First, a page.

Fig. 2.

Prevention of egg activation following microinjection of BAPTA into unactivated Xenopus eggs. Two Ca2+ microelectrodes and two potential microelectrodes were implanted in single unactivated eggs as shown in Fig. 1 (the pH microelectrode represented in Fig. 1 was replaced by a second Ca2+ microelectrode). BAPTA (30–40 μl of a 100 mM solution, pH 7.5, prepared in 10 mM Hepes, pH 7.4–7.5) was microinjected (arrowhead) at the site indicated in Fig. 1. Although the egg was pricked upon microinjection, there was no subsequent activation of the egg, as indicated by the absence of an activation potential on the first and third traces (Em, membrane potential) and of any other reactions normally associated with egg activation (see Materials and methods). BAPTA did not change the [Ca2+]i level (see text), as indicated on the second and fourth traces (pCa traces, pCa is the negative logarithm of intracellular free Ca2+ activity). In the whole study, the mean value of the [Ca2+]i level in unactivated eggs impaled with four microelectrodes was 0.49 ± 0.21 μM (SD, n=42).

Effects of microinjection of BAPTA on the Ca2+ transient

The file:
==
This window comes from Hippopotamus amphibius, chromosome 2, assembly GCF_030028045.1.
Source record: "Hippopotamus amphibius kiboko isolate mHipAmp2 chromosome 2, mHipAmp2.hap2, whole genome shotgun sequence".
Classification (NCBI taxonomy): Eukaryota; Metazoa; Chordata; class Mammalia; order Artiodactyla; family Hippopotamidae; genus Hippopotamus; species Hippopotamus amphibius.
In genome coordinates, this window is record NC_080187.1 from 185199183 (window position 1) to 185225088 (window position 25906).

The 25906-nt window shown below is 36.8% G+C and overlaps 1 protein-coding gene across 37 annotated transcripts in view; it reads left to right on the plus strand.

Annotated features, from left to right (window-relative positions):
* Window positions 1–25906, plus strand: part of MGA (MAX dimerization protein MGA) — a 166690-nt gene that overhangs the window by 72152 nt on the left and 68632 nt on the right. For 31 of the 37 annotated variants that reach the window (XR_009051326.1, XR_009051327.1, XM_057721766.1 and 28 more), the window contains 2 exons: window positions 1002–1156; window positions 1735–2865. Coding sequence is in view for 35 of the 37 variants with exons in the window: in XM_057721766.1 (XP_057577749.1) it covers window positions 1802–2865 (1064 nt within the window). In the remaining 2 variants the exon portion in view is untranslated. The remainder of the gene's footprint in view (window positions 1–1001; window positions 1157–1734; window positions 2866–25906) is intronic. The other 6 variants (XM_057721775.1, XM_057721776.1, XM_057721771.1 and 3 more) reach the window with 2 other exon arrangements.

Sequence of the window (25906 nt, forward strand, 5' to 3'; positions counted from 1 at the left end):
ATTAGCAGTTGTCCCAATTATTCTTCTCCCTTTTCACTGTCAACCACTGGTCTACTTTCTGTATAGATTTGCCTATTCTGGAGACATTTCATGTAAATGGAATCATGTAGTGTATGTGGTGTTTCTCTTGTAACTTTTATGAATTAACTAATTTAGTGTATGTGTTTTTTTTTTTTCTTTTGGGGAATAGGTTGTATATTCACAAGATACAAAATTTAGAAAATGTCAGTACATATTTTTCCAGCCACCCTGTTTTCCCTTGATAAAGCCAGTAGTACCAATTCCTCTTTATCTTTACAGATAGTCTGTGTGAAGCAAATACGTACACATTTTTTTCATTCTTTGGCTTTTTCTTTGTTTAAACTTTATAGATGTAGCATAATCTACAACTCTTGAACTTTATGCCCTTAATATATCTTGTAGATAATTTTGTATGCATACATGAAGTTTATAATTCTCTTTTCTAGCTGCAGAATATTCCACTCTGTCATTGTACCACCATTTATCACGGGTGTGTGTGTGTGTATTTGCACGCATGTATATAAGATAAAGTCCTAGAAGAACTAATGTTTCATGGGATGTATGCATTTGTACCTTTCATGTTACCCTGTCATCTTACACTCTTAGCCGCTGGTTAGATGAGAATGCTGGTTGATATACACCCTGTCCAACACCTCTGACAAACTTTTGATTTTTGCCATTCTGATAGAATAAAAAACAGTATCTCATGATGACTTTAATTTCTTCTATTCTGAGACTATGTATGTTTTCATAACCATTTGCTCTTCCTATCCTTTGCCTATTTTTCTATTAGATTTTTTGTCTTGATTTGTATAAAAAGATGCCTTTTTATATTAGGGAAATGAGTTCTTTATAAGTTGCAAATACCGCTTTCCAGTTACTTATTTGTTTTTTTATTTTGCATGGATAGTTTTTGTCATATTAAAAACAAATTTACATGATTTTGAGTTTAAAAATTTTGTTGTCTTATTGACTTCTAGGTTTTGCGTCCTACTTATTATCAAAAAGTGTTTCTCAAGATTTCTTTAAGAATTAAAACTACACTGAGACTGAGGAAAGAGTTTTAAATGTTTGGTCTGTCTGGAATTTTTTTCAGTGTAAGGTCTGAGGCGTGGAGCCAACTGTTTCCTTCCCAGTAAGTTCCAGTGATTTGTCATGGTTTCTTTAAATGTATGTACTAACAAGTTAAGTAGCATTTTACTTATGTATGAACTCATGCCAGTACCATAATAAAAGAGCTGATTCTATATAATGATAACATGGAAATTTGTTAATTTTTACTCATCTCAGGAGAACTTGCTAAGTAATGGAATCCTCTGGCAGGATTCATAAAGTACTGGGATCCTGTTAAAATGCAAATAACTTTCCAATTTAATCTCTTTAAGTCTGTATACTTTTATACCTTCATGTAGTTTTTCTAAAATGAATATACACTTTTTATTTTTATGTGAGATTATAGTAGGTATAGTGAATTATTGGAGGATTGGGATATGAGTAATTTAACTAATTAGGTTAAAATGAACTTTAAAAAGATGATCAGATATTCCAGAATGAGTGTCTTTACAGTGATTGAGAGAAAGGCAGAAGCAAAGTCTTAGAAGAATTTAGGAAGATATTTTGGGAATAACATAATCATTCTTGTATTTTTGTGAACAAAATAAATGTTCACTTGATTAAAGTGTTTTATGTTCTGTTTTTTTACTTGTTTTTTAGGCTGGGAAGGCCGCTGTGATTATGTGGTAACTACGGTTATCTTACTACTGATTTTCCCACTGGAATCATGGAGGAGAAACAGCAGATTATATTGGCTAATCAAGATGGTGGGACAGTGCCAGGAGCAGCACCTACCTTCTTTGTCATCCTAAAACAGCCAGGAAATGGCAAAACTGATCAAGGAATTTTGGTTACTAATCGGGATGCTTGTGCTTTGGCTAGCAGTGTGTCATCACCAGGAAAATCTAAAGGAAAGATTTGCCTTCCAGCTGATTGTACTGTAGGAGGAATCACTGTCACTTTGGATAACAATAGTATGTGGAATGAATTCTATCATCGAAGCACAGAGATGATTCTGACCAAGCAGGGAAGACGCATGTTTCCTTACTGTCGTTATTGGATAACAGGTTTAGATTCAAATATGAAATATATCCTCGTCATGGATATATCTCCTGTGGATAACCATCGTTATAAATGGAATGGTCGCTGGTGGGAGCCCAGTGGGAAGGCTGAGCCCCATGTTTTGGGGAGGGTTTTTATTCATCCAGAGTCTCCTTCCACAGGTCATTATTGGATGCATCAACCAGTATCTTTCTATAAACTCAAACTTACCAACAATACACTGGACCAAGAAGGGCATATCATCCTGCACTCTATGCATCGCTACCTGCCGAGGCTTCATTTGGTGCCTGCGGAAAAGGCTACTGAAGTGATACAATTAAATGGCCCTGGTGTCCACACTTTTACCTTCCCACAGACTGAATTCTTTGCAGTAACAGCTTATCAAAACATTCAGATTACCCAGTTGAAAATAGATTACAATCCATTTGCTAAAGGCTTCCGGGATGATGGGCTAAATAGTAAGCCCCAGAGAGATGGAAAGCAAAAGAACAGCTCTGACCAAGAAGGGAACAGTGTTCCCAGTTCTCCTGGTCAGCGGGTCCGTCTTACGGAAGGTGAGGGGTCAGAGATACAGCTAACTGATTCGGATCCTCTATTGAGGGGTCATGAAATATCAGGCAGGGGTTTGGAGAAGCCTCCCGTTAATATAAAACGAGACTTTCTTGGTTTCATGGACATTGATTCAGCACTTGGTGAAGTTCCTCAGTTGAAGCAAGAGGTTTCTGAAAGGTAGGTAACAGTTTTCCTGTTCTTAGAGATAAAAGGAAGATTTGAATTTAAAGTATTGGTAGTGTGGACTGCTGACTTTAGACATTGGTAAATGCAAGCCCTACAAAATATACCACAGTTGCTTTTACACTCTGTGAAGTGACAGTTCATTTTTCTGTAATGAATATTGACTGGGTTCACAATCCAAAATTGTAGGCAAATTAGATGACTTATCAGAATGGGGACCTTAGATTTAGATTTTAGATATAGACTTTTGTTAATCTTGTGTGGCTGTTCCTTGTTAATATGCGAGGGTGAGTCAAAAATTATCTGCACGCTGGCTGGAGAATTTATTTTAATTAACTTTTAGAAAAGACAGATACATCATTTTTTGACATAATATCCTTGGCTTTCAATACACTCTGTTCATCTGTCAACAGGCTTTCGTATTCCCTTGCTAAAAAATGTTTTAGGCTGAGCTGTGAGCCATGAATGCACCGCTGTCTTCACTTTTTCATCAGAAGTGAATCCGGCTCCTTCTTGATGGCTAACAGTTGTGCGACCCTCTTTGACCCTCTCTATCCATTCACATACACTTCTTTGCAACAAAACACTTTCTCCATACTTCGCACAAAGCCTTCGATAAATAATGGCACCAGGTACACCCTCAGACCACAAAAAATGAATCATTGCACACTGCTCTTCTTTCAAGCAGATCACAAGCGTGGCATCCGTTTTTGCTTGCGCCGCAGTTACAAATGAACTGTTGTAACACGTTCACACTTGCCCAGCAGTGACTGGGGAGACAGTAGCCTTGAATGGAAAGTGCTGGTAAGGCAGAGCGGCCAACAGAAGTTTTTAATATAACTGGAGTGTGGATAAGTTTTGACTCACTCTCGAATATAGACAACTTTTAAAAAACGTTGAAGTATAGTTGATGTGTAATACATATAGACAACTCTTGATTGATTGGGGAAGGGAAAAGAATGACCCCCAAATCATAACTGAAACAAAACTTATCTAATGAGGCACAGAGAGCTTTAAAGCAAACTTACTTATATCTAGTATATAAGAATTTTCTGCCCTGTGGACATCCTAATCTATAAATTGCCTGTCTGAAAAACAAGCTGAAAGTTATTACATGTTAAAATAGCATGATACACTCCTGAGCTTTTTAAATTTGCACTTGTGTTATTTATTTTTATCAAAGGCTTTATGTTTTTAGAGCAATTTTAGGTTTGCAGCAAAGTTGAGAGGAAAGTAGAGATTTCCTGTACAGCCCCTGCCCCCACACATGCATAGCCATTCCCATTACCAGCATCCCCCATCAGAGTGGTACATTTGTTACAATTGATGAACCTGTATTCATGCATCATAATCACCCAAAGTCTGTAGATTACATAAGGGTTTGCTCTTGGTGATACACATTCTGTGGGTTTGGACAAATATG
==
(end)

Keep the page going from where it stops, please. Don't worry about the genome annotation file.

Since BAPTA or EGTA block egg activation by preventing [Ca2+]i changes, as seen above, they can be used to determine the period of time during which an intracellular release of Ca2+ is needed to accomplish the various events of egg activation. BAPTA was preferred over EGTA, because the capacity of the latter to bind Ca2+ is known to depend on pH, a parameter that varies in the cytoplasm of the activating egg. In our hands, and according to the location of the microelectrodes (implanted as shown in Fig. 1), the beginning of the Ca2+ transient was found to occur 2.7 ± 1.1 min (mean value ± standard deviation, n=29 eggs) after the beginning of the activation potential, a Cl--dependent plasma membrane depolarization, which is the earliest known event of egg activation. The main goal of the experiments using microinjection of BAPTA was to determine whether or not the increase in pH, was dependent on the increase in [Ca2+]i (see below). However, analysis of the relationships between these two events should not be complicated by possible interference between BAPTA and the triggering of egg activation, independently of the [Ca2+],-pH, relations. In other words, the effects of BAPTA on the pH1 increase due to a perturbation of the triggering of egg activation itself, which is upstream of the Ca2i transient, were undesirable. We therefore decided that in the experiments looking at the effects of BAPTA on the increase in pHl; microinjection would always be performed 2.5–3 min after the onset of the activation potential. Under such conditions, the Ca2+ transient was strongly reduced (Fig. 3B,C). On the other hand, when BAPTA was microinjected earlier (1.5 min after the activation potential), the Ca2+ transient was reduced still more (Fig. 3E) or even suppressed (Fig. 3D). The Ca2+ response of eggs microinjected with BAPTA varied slightly from one egg to the other, probably due to some egg-to-egg variability and to the fact that the Ca2+ microelectrode recording the Ca2+ wave could not always be inserted exactly at the same place with respect to the site of pricking, at least not with a precision greater than a few tens of pm. However, it is important, at this point, to note that the differences in the ability of BAPTA to affect the Ca2+ transient illustrated in Fig. 3 are not due to some biological variability, but to differences in the times of microinjection: 1.5 min after the activation potential in Fig. 3D and E,versus 3.3 and 2.7 min after the activation potential, respectively, in Fig. 3B and C. For reasons explained above, all subsequent microinjections were performed 2.5-3 min after the activation potential, which is the case in all following figures.